*Note: This first-hand account of being a student during the pandemic was written by Dillan Whisenant, who is graduating this semester with a degree in marketing and has been a student worker in the Office of Marketing and Communication at Dalton State.
In the beginning, when hearing about classes being moved online I was excited for what I thought would feel like a long spring break. Instead, I struggled with extreme loss of motivation and felt myself longing for social interaction. I’ve always considered myself an introvert but being away from my friends and professors for extended periods of time became a struggle.
The first month of online classes felt amazing. I was able to do work on my own time and make my own schedule. This is where a problem arose. My being able to do my work, anytime I wanted, meant that often I would put everything off until the last minute. Sometimes I would even neglect to turn in assignments due to me forgetting I was even assigned them. I knew that I had to start changing my habits.
For a time I did freelance digital marketing for a bar in Downtown Chattanooga. I remember something the owner told me. He told me about an old boss he had while working at Berkshire Hathaway, who had every hour of his day scheduled on his online calendar. He made the calendar visible to all of his employees and gave them the option to create an event on his calendar if they needed to meet with him. Remembering this, I started scheduling out my days. Every class meeting and assignment I added to my Google calendar.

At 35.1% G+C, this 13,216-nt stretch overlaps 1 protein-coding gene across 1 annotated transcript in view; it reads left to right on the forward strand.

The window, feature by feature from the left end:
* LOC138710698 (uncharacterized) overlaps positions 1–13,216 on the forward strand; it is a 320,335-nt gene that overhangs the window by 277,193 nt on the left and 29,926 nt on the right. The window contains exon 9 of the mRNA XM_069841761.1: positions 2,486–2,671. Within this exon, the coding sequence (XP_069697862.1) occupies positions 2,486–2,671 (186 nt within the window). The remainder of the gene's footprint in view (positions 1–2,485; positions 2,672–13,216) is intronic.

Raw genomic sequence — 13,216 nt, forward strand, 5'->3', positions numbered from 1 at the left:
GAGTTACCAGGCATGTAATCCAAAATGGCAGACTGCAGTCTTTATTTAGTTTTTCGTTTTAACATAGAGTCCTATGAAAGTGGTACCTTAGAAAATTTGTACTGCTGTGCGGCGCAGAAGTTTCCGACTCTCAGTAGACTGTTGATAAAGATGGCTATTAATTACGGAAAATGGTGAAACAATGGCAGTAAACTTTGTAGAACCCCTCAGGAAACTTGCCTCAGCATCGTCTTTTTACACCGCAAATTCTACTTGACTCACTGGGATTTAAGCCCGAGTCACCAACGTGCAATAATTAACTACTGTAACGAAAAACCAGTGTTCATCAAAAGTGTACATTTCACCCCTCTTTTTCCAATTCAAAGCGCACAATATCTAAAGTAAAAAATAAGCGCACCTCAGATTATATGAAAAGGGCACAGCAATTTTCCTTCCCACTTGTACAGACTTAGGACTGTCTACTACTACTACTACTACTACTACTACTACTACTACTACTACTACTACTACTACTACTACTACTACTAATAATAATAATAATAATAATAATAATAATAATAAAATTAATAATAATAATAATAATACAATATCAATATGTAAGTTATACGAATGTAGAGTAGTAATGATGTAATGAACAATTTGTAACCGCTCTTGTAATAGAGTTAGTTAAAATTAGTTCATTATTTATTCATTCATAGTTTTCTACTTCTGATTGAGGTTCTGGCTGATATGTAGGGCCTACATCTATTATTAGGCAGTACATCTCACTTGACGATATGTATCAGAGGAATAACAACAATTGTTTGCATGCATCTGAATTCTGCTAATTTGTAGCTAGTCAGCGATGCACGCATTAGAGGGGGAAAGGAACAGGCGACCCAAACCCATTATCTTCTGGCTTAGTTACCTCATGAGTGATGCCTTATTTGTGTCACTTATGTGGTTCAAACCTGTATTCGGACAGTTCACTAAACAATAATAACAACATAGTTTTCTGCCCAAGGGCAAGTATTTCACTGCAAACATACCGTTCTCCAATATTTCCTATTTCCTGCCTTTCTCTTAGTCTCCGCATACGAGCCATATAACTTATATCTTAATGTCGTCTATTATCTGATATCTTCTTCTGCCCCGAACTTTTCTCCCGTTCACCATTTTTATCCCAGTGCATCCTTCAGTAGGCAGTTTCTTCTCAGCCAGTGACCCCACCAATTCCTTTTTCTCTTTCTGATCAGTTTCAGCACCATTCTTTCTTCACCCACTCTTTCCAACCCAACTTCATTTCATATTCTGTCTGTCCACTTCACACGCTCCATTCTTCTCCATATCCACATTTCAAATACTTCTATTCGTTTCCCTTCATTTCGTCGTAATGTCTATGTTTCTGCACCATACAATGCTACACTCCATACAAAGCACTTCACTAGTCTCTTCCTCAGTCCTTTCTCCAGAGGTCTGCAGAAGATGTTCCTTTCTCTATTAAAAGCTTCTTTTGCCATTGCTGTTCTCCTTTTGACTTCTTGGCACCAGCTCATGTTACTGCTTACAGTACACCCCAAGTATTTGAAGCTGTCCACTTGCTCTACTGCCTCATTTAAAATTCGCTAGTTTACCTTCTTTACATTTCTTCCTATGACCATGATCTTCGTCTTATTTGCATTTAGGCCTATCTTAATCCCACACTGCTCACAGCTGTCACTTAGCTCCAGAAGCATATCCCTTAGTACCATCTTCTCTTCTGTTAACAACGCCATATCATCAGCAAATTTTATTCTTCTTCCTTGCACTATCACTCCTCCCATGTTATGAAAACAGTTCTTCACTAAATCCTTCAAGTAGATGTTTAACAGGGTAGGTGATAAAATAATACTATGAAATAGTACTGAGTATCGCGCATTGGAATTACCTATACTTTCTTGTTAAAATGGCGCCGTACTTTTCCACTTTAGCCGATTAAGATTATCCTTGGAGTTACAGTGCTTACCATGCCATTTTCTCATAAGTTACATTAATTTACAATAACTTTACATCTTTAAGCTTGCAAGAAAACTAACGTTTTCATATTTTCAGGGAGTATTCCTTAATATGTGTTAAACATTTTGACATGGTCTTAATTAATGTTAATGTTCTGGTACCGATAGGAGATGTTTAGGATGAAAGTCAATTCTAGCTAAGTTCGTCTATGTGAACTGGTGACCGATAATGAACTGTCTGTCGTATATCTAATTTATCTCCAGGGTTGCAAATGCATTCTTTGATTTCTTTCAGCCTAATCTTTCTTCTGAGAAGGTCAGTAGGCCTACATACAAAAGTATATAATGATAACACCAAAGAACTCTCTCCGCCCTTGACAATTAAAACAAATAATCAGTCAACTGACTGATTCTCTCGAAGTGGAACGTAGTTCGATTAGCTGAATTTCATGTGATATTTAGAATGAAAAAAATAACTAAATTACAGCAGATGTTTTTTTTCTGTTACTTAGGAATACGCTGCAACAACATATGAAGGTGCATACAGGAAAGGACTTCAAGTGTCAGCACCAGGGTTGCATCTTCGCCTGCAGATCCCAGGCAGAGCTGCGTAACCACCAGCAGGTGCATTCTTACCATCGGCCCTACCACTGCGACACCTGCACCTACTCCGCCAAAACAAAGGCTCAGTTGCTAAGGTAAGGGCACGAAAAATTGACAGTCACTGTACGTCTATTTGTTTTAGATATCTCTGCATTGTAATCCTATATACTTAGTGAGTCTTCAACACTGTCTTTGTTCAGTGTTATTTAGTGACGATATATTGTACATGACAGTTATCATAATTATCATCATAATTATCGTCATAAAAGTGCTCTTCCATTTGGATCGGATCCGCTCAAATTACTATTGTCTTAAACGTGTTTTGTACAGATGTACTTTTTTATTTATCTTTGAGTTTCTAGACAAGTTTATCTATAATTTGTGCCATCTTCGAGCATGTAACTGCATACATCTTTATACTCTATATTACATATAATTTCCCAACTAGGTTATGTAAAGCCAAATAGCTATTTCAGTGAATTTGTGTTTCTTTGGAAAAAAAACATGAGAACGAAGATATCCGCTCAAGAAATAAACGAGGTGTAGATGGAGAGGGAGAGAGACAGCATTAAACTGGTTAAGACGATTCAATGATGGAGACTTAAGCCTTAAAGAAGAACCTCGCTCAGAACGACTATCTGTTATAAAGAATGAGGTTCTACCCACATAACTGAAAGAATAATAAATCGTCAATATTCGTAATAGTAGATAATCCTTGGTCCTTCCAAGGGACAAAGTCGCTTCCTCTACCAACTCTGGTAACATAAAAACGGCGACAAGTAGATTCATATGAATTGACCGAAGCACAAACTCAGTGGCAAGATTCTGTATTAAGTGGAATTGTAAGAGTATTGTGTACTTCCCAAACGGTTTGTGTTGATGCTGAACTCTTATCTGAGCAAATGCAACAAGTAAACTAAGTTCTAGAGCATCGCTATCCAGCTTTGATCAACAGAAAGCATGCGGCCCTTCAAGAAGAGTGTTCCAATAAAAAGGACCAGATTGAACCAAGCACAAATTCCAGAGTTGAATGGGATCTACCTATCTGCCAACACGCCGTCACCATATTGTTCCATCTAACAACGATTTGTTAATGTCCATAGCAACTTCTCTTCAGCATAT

Doing this taught me very valuable time management skills that I might not have tried without the COVID-19 pandemic. Procrastination was still a struggle for me, but I knew what assignments I had to do and how much time I had to get them finished. This strategy also helped me schedule meeting times with my interns and the co-owner of my business, Scenic Trend, which is an online publication that helps promote creatives in the Chattanooga area.
My experience isn’t as bad as I would have thought. Although there is still a lot of uncertainty, I can say that I am more comfortable with what I can expect from now on. I have grown as a professional during this pandemic. I am now an expert at conducting virtual meetings and was able to make a lot of connections and moves for my business that I might have not been able to make. Being able to connect to several individuals simultaneously over social networks is a very valuable resource that is starting to pay off after having to adapt to not being able to make these connections in person. I am excited to think about how powerful social networks can be when paired with those face-to-face experiences as we approach normalcy.
This time has also made me very thankful for my mentors. Here at Dalton State, we have so many professors that are always willing to help. I have two wonderful mentors in the marketing/communications department where I intern, Misty Watson and Phil Schlesinger that have helped guide me and form me into a better professional. I have also had the opportunity to connect with so many of the awesome professors in the Wright School of Business during this time, like Professor Cortnee Young, Professor Maria Hammontree, Professor Jamie Connors, Dr. David Williams, Dr. Jon Littlefield, Dr. Marilyn Helms and so many more. I highly recommend taking advantage of the amazing resources we have at Dalton State, like the awesome faculty and staff that are so willing to help guide and advise.
posted 04/12/2021 in Academics
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